It is possible to divide analytic philosophy into two strains or camps: ordinary language philosophy, led by John L. Austin and carried on by his followers—this has sometimes been known as "Oxford philosophy"—and the other camp containing everything else. This break comes over the question whether analysis should be carried on primarily through and on ordinary language, or whether it should have a component of formal logic and formal language.
Subsequent analytic and post-analytic philosophy includes extensive work in ethics, such as carried out by Philippa Foot, R. M. Hare, J. L. Mackie, Alasdair MacIntyre, and others; political philosophy as done most notably by John Rawls and Robert Nozick; aesthetics as investigated by Monroe Beardsley, Richard Wollheim, and Arthur Danto; philosophy of religion as studied by Alvin Plantinga and Richard Swinburne; philosophy of language carried out by many philosophers including David Kaplan, Saul Kripke, Richard Montague, Hilary Putnam, W.V.O. Quine, Nathan Salmon, and John Searle; and philosophy of mind as studied by Daniel Dennett, David Chalmers, Hilary Putnam and others. Analytic metaphysics also came into its own with the work of Saul Kripke, David Lewis, Nathan Salmon, Peter van Inwagen, P.F. Strawson, and others.
The term analytic philosophy is slightly ambiguous and generally has three meanings: doctrine, method, and tradition.
The term "analytic philosophy" in part denotes the fact that most of this philosophy traces its roots to the early 20th century movement of "logical analysis"; in part the term serves to distinguish "analytic" from other kinds of philosophy, especially "continental philosophy." Continental philosophy mainly denotes philosophy that developed in continental Europe after Hegel, largely in response to Modernity or Modern philosophy that developed from Descartes through Hegel. The major philosophical movement of "continental philosphy" was phenomenology initiated by Edmund Husserl, followed by Martin Heidegger. Analytic philosophy developed as a reaction against the strong influence of Hegel, and especially against Heidegger. Most analytic philosophers considered themselves to be empiricists, and they took Hume to be their greatest and most important philosophical ancestor. Analytic philosophers viewed Hegel's philosophy to be "obscure and neologistic" and Heidegger's to be "aggressive and oppressive obscurantism, obfuscation, and opacity."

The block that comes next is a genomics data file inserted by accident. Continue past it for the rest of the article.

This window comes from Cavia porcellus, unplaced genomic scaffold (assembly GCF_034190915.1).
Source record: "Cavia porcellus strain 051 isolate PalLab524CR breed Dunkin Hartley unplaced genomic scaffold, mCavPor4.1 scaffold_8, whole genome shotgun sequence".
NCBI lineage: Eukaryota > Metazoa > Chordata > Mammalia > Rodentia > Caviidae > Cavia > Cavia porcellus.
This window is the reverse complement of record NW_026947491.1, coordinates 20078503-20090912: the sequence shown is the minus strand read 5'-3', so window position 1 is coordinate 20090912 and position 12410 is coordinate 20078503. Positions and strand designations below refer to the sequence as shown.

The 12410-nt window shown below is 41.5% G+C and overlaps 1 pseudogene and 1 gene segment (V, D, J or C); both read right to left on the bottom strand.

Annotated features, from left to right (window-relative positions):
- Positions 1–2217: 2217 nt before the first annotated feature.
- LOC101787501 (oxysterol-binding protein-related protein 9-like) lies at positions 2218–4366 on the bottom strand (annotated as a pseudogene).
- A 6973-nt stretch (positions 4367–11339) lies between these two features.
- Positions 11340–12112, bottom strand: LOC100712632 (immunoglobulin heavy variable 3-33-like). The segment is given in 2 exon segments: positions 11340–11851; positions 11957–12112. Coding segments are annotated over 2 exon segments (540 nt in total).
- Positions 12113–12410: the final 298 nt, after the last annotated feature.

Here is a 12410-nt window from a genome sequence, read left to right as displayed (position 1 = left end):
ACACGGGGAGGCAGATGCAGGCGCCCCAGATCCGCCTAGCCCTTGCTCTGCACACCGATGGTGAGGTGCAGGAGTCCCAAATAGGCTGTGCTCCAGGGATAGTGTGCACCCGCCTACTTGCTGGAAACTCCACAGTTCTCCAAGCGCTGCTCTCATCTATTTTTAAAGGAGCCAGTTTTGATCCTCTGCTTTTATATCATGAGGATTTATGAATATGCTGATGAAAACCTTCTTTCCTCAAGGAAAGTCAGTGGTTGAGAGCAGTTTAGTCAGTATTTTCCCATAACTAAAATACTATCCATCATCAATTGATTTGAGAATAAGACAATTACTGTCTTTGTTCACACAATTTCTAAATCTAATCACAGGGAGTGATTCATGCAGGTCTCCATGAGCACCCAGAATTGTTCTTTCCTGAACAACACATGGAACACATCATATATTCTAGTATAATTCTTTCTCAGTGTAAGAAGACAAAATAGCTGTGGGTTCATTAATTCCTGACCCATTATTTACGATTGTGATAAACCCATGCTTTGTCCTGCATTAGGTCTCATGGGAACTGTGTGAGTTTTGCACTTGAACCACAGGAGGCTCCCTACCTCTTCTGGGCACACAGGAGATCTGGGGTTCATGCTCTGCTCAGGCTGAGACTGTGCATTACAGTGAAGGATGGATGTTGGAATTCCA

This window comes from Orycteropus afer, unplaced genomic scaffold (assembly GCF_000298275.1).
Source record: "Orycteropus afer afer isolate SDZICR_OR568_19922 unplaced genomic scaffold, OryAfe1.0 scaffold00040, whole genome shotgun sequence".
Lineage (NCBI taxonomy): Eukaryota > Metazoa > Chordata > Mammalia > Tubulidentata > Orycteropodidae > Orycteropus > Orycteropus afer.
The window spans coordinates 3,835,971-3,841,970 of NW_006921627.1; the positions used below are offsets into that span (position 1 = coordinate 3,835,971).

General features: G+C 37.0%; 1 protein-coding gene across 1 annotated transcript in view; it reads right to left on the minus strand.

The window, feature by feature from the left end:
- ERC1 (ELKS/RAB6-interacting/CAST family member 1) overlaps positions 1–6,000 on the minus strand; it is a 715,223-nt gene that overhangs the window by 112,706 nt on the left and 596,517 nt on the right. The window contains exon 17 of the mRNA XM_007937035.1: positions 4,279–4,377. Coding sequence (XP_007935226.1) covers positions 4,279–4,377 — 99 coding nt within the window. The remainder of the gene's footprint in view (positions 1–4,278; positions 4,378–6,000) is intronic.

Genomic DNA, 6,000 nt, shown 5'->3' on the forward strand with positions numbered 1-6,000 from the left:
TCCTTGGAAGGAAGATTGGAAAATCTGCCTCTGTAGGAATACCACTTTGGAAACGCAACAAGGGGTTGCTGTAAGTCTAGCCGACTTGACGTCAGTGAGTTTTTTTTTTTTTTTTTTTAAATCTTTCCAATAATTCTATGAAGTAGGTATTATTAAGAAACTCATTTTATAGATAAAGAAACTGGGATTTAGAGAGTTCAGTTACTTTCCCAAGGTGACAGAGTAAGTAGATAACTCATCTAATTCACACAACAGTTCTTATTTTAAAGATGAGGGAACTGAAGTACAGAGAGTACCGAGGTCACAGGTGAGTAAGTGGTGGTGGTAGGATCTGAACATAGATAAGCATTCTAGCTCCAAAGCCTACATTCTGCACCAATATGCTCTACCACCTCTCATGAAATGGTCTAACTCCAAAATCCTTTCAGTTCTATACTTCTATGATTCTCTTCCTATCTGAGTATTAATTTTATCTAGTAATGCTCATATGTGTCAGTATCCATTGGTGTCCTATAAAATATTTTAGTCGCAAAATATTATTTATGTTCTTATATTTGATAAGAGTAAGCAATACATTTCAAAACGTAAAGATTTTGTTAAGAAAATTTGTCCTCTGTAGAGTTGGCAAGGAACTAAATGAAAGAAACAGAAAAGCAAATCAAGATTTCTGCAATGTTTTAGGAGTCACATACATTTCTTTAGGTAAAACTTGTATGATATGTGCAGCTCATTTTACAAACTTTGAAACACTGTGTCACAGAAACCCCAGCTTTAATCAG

The split between the two began early in the twentieth century. The logical positivists of the 1920s promoted a systematic rejection of metaphysics, and a generalized hostility to metaphysical concepts that they considered meaningless or ill-conceived: for example, God, the immaterial soul, or universals such as "redness." This was at the same time that Heidegger was dominating philosophy in Germany and becoming influential in France, and his work became the object of frequent derision in English-speaking philosophy departments.
While continental philosophers pursued traditional metaphysical issues and socio-political-historical dimensions of knowledge, analytic philosophers focused on logical analyses of languages. These two movements took different paths without much communication. Analytic philosophers ignored continental philosophy as “obscure and meaningless,” and continental philosophers looked down on analytic philosophy as “superficial and shallow.” The split affected various philosophy departments of higher education. Most philosophy departments in England and USA were dominated by analytic philosophy and those of Germany, France, and other countries in the continental Europe were dominated by continental philosophy.